How is the Worst Thing the Luckiest Thing?

Robert McKee, author of Story and film guru, recommends in his seminars that writers ask ourselves this question: How can the worst thing that can happen to our characters also be the best thing that can happen to them?

Frodo gets the Ring of Power, is chased by orcs and the Nazgûl, almost dies on Mount Doom, but he saves the world.

Rust in True Detective has to quit his job, gets seduced by his partner’s wife, then beat up by his partner, then is suspected to be the mass murderer he’s chasing, and is almost killed by said mass murderer, but in his near-death coma, he discovers the love of his dead child. (OK, so that’s dark.)

Fox Mulder loses his sister, thinks she’s been abducted by aliens, is labeled crazy, but gains the best partner in the world, Scully, and they fall in love.

Does this hold true for life? Is the worst thing that happens the thing that teaches us the most?

How many times have you heard people say they’re grateful for cancer because it taught them how to live again? There’s a man in Denver who advocated for clemency for the murderer of his son. He says he’s learned the value of life by wanting the death penalty for years for this man, but then confronting the murderer and then finding compassion.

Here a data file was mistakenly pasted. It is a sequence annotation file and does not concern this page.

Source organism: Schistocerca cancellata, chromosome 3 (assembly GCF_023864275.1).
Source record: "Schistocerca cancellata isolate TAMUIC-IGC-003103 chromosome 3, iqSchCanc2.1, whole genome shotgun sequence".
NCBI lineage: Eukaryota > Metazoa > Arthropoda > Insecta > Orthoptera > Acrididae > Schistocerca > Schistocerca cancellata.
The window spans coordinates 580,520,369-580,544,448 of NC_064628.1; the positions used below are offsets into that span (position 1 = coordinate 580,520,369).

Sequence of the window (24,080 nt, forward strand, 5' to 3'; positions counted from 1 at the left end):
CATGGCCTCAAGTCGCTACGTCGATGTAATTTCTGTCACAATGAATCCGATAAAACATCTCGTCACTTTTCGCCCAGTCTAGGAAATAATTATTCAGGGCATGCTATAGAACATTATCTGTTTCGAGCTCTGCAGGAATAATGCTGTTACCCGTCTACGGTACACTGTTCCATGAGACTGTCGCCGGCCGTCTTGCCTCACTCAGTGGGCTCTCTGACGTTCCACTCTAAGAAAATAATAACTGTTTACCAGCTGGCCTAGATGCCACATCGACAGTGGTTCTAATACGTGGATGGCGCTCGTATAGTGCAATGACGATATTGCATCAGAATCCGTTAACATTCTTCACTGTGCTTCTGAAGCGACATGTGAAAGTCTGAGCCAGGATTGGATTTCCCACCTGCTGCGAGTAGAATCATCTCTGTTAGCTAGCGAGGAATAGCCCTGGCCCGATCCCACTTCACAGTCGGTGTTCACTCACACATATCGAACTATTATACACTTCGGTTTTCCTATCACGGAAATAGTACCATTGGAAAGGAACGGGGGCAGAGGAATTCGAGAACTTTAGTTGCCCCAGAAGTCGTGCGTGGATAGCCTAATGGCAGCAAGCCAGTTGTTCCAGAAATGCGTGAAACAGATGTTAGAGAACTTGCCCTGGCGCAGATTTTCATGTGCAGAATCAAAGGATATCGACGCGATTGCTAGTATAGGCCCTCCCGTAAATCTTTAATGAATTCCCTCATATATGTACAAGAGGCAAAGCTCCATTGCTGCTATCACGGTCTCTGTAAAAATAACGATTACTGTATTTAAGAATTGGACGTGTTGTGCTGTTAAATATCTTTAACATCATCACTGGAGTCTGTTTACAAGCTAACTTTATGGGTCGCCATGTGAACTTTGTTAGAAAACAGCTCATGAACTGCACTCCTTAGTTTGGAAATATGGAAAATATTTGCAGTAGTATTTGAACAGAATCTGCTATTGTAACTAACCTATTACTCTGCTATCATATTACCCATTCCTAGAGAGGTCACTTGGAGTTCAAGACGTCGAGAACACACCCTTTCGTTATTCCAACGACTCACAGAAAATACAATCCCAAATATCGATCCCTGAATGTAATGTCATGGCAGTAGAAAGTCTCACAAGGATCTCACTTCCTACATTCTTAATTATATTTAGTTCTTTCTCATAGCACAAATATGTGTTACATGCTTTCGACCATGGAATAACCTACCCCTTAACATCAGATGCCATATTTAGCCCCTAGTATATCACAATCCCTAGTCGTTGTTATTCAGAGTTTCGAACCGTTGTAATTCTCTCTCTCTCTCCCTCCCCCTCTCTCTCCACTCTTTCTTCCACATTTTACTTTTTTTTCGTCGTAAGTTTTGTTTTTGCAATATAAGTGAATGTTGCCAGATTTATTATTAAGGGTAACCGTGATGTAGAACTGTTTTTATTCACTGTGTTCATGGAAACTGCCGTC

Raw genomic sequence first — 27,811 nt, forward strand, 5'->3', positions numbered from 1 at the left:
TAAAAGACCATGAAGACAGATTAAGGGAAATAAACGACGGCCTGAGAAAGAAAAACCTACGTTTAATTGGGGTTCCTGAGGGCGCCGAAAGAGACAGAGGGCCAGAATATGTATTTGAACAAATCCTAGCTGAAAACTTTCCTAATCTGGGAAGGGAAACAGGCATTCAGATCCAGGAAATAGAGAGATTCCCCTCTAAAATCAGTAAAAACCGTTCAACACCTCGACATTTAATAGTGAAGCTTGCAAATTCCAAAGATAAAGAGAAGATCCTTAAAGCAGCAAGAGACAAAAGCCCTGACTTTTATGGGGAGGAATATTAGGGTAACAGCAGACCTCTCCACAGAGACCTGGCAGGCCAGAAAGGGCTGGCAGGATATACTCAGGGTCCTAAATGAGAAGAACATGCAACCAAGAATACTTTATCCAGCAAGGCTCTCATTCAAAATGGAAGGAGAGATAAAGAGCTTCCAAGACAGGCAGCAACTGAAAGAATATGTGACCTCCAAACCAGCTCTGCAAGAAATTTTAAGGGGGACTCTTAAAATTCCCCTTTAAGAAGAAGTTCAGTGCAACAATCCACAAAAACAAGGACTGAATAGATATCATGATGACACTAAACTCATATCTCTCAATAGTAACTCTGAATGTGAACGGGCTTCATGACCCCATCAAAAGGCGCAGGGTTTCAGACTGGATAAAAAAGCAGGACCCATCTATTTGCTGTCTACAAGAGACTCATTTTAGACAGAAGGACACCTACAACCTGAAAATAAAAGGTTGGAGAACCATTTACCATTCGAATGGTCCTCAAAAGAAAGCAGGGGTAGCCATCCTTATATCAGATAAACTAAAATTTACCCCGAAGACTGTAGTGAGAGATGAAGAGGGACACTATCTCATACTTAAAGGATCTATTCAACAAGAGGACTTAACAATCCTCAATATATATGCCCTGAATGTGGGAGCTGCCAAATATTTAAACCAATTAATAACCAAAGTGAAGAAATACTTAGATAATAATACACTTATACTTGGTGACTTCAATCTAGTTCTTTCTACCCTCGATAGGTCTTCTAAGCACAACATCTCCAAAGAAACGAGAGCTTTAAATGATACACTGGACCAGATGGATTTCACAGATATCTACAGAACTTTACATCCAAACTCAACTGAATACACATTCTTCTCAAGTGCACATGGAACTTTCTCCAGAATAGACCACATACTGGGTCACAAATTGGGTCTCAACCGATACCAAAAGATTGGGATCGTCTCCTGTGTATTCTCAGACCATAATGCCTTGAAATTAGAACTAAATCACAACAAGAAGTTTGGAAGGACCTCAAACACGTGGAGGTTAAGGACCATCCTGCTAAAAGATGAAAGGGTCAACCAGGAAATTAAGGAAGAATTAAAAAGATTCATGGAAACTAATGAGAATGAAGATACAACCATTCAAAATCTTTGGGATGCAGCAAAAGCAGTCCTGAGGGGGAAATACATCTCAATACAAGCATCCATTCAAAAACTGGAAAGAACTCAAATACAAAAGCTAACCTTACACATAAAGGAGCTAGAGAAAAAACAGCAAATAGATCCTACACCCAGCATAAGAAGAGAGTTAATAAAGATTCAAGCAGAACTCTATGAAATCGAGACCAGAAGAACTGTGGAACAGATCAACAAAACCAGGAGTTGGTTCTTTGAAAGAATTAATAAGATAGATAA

Does this idea hold true in your own writing? Or does this belong on some horror or therapy blog?


Author: Theresa Crater

Award-winning author Theresa Crater brings ancient temples, lost civilizations and secret societies back to life in her visionary fiction. In The Star Family, a Gothic mansion holds a secret spiritual group and a 400-year-old ritual that must be completed to save the day. The shadow government search for ancient Atlantean weapons in the fabled Hall of Records in Under the Stone Paw and fight to control ancient crystals sunk beneath the sea in Beneath the Hallowed Hill. Other novels include School of Hard Knocks and God in a Box, both exploring women in historical context. Her short stories explore ancient myth brought into the present day. The most recent include “The Judgment of Osiris” and “Bringing the Waters.” Theresa has also published poetry and a baker’s dozen of literary criticism. Currently, she teaches meditation, as well as creative writing and British lit.

6 thoughts on “How is the Worst Thing the Luckiest Thing?”

  1. It might belong on a therapy blog, but it’s thought-provoking all the same. I agree, bad experiences can really bring out some good qualities in us – even if by only showing what we don’t want to be. You’ve inspired me to re-look at the climax of my work-in-progress and see if I can’t mine that feeling.


  2. Oooh, great blog, Theresa! Isn’t that what they always say? Make a character’s weakness (bad luck?) into a positive by the end of a book? This is a great way at looking at exactly that!


  3. It’s always hard to see what we might be learning from the bad times in our lives, but those are the very experiences that shape us (and allow us to draw upon the emotions when writing bad experiences for our characters). I know I haven’t experienced what I put my characters through, but I do think back to when I’ve felt fear, terror, helplessness, or anger, and I try to use that emotion to fuel the writing.


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